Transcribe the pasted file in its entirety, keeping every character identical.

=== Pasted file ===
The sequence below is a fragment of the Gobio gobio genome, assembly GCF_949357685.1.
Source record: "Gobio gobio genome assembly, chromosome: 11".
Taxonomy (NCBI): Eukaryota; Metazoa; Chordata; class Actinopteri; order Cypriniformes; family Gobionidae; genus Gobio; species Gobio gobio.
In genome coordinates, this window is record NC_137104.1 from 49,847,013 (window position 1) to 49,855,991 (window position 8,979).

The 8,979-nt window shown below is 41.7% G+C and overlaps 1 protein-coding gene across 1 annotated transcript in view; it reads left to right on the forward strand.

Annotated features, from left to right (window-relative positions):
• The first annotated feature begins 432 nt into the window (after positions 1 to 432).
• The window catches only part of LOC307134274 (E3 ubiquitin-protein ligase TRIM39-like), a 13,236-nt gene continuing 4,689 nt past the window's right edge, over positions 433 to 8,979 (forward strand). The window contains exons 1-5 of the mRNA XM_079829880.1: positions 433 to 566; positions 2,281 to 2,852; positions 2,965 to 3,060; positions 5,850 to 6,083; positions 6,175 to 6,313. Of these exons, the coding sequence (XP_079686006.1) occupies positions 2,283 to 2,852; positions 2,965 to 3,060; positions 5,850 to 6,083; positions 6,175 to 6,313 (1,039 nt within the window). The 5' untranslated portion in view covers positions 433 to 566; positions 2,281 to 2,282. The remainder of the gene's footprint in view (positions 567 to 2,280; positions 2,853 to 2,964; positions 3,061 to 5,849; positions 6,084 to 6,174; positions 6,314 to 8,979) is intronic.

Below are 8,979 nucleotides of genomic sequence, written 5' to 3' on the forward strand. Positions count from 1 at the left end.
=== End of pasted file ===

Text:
The sequence below is a fragment of the Gobio gobio genome, assembly GCF_949357685.1.
Source record: "Gobio gobio genome assembly, chromosome: 11".
Taxonomy (NCBI): Eukaryota; Metazoa; Chordata; class Actinopteri; order Cypriniformes; family Gobionidae; genus Gobio; species Gobio gobio.
In genome coordinates, this window is record NC_137104.1 from 49,847,013 (window position 1) to 49,855,991 (window position 8,979).

The 8,979-nt window shown below is 41.7% G+C and overlaps 1 protein-coding gene across 1 annotated transcript in view; it reads left to right on the forward strand.

Annotated features, from left to right (window-relative positions):
• The first annotated feature begins 432 nt into the window (after positions 1 to 432).
• The window catches only part of LOC307134274 (E3 ubiquitin-protein ligase TRIM39-like), a 13,236-nt gene continuing 4,689 nt past the window's right edge, over positions 433 to 8,979 (forward strand). The window contains exons 1-5 of the mRNA XM_079829880.1: positions 433 to 566; positions 2,281 to 2,852; positions 2,965 to 3,060; positions 5,850 to 6,083; positions 6,175 to 6,313. Of these exons, the coding sequence (XP_079686006.1) occupies positions 2,283 to 2,852; positions 2,965 to 3,060; positions 5,850 to 6,083; positions 6,175 to 6,313 (1,039 nt within the window). The 5' untranslated portion in view covers positions 433 to 566; positions 2,281 to 2,282. The remainder of the gene's footprint in view (positions 567 to 2,280; positions 2,853 to 2,964; positions 3,061 to 5,849; positions 6,084 to 6,174; positions 6,314 to 8,979) is intronic.

Below are 8,979 nucleotides of genomic sequence, written 5' to 3' on the forward strand. Positions count from 1 at the left end.